Far-left universities have, for some time now, been pushing the theory that the Constitution was meant to perpetuate white supremacy. Vanderbilt University, however, has taken matters one step further by including an incendiary “true or false” question on a university quiz asking students, “Was the Constitution designed to perpetuate white supremacy and protect the institution of slavery?” Students who answered “no” had their answers marked as incorrect.
The university has tried to defend its actions by stating that the question was meant to “stimulate discussion” and that students were not penalized for their answers. However, it’s hard to understand how students were “not penalized” when the question was on a quiz, and the number of questions marked wrong will have a direct impact on their score.
It’s also hard to understand how university professors teaching history can ignore basic facts about the Constitution and how it came to be. While it is true that the Constitution failed to put an end to slavery, it also introduced basic freedoms that are taken for granted today but were far from commonplace in the 1700s.
The initial statement proclaiming that “all men are created equal and endowed by their Creator with certain unalienable rights” has changed countless lives for the better all over the world. It helped put an end to the status quo in which kings and their powerful allies ruled nations and behaved as they pleased without fear of outside interference. It opened the door to religious freedom at a time when governments commonly jailed people who didn’t adhere to the state’s official religion. It established freedom of the press so that journalists could freely report on what was happening around the world without fear of retribution.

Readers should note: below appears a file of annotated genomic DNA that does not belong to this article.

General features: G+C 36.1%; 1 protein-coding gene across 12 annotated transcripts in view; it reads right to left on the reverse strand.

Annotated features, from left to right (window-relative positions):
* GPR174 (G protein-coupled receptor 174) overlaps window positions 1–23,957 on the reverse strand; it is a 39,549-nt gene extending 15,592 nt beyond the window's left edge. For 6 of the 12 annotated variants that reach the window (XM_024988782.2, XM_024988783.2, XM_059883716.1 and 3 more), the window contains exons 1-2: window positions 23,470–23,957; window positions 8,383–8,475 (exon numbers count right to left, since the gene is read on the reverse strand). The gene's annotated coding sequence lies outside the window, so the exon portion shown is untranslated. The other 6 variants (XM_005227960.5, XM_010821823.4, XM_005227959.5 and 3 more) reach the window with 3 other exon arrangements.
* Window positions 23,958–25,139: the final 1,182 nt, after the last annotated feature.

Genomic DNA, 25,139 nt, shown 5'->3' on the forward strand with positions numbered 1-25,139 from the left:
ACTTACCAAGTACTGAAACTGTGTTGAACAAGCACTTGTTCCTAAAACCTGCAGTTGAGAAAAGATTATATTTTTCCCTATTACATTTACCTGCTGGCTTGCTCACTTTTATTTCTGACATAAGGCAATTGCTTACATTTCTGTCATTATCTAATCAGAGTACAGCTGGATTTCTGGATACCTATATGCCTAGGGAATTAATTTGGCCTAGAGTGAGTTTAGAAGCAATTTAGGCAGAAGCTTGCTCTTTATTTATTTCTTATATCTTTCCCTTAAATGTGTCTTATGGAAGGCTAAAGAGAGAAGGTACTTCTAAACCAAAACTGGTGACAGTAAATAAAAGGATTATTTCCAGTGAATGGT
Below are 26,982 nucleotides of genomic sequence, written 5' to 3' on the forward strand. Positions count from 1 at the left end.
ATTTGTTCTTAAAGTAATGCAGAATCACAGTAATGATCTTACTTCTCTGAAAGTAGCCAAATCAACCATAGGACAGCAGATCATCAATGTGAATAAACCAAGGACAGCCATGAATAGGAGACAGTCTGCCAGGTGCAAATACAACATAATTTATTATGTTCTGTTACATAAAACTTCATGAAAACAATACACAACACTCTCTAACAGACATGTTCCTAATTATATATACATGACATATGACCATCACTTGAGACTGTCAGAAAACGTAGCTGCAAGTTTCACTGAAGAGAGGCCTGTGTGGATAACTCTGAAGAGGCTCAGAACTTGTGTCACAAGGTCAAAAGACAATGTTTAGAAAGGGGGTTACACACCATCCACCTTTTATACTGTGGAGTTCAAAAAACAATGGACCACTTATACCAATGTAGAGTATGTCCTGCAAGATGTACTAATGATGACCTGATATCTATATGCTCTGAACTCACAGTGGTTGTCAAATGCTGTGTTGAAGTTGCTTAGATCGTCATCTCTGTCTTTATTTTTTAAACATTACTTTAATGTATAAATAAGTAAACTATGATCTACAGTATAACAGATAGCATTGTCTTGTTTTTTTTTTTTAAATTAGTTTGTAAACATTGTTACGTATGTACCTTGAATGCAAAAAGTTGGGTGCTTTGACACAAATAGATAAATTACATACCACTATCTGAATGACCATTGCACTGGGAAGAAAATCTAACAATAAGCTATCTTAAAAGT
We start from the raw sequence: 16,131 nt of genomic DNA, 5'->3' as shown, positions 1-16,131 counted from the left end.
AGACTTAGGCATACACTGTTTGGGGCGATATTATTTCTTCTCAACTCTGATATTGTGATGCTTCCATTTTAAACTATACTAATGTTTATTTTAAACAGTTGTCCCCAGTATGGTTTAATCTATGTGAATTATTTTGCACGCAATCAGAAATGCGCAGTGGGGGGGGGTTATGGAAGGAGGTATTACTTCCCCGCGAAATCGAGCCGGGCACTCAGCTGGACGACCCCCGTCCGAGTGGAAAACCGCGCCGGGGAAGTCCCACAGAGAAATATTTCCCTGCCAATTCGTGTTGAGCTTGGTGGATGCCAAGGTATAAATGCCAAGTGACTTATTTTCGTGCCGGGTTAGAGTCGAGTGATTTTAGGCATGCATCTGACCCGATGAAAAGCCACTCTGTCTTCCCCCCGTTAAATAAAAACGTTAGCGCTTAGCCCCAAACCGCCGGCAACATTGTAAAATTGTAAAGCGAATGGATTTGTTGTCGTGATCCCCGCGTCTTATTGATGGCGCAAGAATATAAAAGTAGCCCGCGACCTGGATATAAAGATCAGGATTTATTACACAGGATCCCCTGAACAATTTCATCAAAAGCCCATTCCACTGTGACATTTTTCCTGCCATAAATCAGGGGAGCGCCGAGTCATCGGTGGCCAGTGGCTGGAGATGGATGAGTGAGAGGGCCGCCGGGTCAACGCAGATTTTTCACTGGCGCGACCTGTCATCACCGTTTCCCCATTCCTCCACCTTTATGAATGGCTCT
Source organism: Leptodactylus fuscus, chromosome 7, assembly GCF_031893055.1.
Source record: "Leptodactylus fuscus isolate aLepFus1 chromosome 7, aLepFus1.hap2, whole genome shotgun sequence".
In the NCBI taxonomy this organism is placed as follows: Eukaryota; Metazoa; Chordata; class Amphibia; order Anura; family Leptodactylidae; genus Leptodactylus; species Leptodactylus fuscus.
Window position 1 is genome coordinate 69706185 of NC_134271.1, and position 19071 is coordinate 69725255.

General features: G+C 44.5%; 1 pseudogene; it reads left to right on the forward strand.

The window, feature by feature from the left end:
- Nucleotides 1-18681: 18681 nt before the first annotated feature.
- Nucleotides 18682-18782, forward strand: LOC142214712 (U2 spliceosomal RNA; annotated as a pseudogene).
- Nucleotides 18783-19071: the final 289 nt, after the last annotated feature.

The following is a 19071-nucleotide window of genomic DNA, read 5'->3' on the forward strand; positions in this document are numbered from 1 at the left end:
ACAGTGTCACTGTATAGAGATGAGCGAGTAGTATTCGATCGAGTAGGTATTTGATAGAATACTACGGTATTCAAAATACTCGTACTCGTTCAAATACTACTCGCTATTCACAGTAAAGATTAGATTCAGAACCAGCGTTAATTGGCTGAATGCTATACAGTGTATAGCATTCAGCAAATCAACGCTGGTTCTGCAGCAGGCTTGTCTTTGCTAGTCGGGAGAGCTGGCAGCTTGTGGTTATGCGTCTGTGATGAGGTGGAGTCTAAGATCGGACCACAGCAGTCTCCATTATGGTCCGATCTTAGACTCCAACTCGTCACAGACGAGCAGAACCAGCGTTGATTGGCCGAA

Generations over time have been able to build on the foundation laid down by the Constitution to bring about freedom and equal rights for people of all skin colors, genders, and ethnic backgrounds.
Did the Constitution provide freedom for all or create a white supremacist culture that protected slaveowners? Because the United States has a Constitution, one can answer the question as he or she sees fit, without fear of retribution. At least, that’s how things are supposed to work in a free nation.
Granted, the Constitution had its deficiencies — and Founder acknowledged this. This is why the document came with a system for amendments. Realizing the American dream doesn’t work against the Constitution — it brings us closer to its original vision. This is why freedom fighters such as Frederick Douglas and Martin Luther King Jr. had nothing but praise for the document — even if the system it presided over didn’t live up to its own ideals.
What we’re seeing in Vanderbilt is revisionist history meant to undermine any sense of unity or national pride. It does nothing to advance civil rights or any sort of justice for the disaffected. It’s a vile method and it needs to stop.